Reflexivity in English, French and Kinshasa Lingala: Similarities and Differences
Communication and Linguistics Studies
Volume 5, Issue 1, March 2019, Pages: 1-7
Received: Mar. 15, 2019; Accepted: Apr. 22, 2019; Published: May 15, 2019
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Larice Toko Lumanda, Department of English Letters and Civilization, University of Kinshasa, Kinshasa, Democratic Republic of Congo
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Dunker [15] asserts that “linguistic reflexivity is a feature of the communication process, and it essentially depends on situated participants and time. It is a defining characteristic of the human language but despite its obvious importance, it is not very well understood theoretically, and it is strangely under-researched empirically”. Reflexivity exists in English, French, and Kinshasa Lingala. In all these languages, reflexivity is expressed by reflexive pronouns, reciprocal pronouns, reflexive verbs, and ergative verbs. The position and use of these pronouns and verbs differ from one language to another. Therefore, this article attempts to examine reflexivity in each of these languages in order to point out similarities and differences. The focus is on the use of reflexive pronouns, reciprocal pronouns, reflexive verbs, and ergative verbs in English, French, and Kinshasa Lingala. This article is based on observation, interview, and contrastive analysis which allows to sort out similarities and differences between languages. Observation was used during people’s talk on buses, at markets, on radios, and in avenues. An interview was prepared for some people in the Kinshasa community especially teachers. The results show that English, French, and Kinshasa Lingala use pronouns to express reflexivity. Reflexivity is expressed through the use of reflexive pronouns which have different positions in these three languages. In English, they occur in the object position. In French, they occur after a personal pronoun subject and before the verb. In Kinshasa Lingala, they occur in the verbal prefix position. As far as reciprocal pronouns are concerned, in English a reciprocal pronoun is used without reflexive pronoun whereas in French, reciprocal pronoun is optional and it is used with reflexive pronoun. In Kinshasa Lingala, the reciprocal pronoun is suffixed to the verb. It is a bound morpheme. Reflexivity is expressed by ergative verbs in English, French, and Kinshasa Lingala. In English, no reflexive pronoun is used with ergative verbs. In French, ergative verb is used with a reflexive pronoun “se”. In Kinshasa Lingala, the ergativity is expressed by the bound morpheme –ma or –mi. In conclusion, the similarities are at the level of the use of reflexive pronouns, reciprocal pronouns, and ergative verbs. Whereas the differences appear in the position occupied by the reflexive components. In English, reflexive pronouns and reciprocal pronouns occur in the object position. In French, they occur between the subject and the verb. In Kinshasa Lingala, the reflexive pronoun occurs in the verbal prefix position. Reciprocal pronoun occurs in the suffix position. Ergativity is expressed by –ma/-mi in the suffix position.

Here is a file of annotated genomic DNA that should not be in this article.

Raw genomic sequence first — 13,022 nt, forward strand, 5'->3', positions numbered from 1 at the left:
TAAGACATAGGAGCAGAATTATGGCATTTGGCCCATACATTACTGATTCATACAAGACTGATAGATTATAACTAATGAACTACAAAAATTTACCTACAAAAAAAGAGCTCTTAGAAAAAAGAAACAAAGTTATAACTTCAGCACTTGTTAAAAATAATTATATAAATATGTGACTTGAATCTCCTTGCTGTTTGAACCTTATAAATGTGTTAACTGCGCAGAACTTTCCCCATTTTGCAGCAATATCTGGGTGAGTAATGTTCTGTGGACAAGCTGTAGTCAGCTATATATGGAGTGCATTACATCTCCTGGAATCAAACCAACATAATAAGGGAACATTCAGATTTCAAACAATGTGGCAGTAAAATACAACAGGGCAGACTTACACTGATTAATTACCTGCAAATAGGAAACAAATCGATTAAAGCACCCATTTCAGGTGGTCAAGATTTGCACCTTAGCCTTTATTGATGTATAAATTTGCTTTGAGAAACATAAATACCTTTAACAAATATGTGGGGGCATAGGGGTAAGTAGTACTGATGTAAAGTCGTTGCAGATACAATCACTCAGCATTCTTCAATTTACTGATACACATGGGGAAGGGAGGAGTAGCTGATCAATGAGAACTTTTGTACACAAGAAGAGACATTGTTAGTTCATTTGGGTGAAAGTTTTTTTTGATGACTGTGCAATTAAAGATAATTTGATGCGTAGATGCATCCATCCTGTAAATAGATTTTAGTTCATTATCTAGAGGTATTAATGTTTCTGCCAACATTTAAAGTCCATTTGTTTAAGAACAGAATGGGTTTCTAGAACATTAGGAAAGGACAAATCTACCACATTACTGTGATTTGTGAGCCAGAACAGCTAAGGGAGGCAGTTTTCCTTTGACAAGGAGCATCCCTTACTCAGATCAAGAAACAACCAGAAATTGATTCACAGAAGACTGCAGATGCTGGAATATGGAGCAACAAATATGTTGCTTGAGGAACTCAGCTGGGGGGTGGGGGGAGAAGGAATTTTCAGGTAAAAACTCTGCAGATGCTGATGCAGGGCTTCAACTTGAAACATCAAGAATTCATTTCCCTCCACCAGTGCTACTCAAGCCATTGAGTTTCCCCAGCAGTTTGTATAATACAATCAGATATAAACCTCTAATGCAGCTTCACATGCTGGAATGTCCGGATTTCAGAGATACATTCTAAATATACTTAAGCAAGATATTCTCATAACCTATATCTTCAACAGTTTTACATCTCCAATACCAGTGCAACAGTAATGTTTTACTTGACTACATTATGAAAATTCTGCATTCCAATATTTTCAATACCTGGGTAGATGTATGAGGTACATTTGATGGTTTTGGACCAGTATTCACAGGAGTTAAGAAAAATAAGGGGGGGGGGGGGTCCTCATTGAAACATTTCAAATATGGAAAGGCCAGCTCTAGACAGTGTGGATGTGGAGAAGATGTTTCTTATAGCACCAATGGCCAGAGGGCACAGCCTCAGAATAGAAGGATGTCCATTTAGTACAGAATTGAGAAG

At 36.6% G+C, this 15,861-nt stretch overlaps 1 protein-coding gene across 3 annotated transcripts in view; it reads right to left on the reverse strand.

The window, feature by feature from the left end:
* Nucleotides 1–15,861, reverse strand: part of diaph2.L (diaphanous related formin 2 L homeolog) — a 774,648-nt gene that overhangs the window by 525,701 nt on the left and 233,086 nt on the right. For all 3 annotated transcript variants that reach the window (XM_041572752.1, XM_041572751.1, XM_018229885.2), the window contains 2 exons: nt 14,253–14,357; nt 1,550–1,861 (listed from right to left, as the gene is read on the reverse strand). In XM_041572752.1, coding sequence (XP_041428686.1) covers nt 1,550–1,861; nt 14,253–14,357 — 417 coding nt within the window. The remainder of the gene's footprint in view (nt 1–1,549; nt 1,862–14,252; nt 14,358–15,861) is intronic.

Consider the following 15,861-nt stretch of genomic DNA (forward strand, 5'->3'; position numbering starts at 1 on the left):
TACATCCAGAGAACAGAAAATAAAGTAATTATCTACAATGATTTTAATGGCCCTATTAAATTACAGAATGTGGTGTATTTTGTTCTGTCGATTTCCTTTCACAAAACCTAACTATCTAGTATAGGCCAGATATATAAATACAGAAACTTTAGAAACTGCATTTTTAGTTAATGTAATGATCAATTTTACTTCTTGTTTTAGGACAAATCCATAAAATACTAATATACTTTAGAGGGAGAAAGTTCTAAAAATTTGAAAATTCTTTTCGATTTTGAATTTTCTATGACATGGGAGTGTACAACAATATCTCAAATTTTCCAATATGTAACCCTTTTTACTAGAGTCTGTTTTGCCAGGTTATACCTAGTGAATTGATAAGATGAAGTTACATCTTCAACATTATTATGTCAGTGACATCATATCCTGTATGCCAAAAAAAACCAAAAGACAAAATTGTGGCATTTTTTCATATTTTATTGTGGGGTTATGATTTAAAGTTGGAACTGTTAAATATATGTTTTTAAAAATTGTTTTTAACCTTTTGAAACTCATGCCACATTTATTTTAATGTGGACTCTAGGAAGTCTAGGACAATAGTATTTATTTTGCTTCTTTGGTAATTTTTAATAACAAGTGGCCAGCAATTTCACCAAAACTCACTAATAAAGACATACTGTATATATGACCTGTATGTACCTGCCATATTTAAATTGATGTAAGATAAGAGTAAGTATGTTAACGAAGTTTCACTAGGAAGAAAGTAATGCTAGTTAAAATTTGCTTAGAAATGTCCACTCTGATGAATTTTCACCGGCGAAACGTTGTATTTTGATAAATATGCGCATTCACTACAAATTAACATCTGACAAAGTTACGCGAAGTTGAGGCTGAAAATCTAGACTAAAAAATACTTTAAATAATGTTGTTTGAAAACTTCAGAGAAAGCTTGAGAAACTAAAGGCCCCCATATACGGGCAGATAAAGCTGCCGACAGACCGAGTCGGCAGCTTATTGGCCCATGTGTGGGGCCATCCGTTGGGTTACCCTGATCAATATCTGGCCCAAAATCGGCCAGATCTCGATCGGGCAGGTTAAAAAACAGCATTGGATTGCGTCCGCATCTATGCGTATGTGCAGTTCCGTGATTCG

Reflexivity, Reflexive Pronouns, Reciprocal Pronouns, Reflexive Verbs, and Ergative Verbs
To cite this article
Larice Toko Lumanda, Reflexivity in English, French and Kinshasa Lingala: Similarities and Differences, Communication and Linguistics Studies. Vol. 5, No. 1, 2019, pp. 1-7. doi: 10.11648/j.cls.20190501.11
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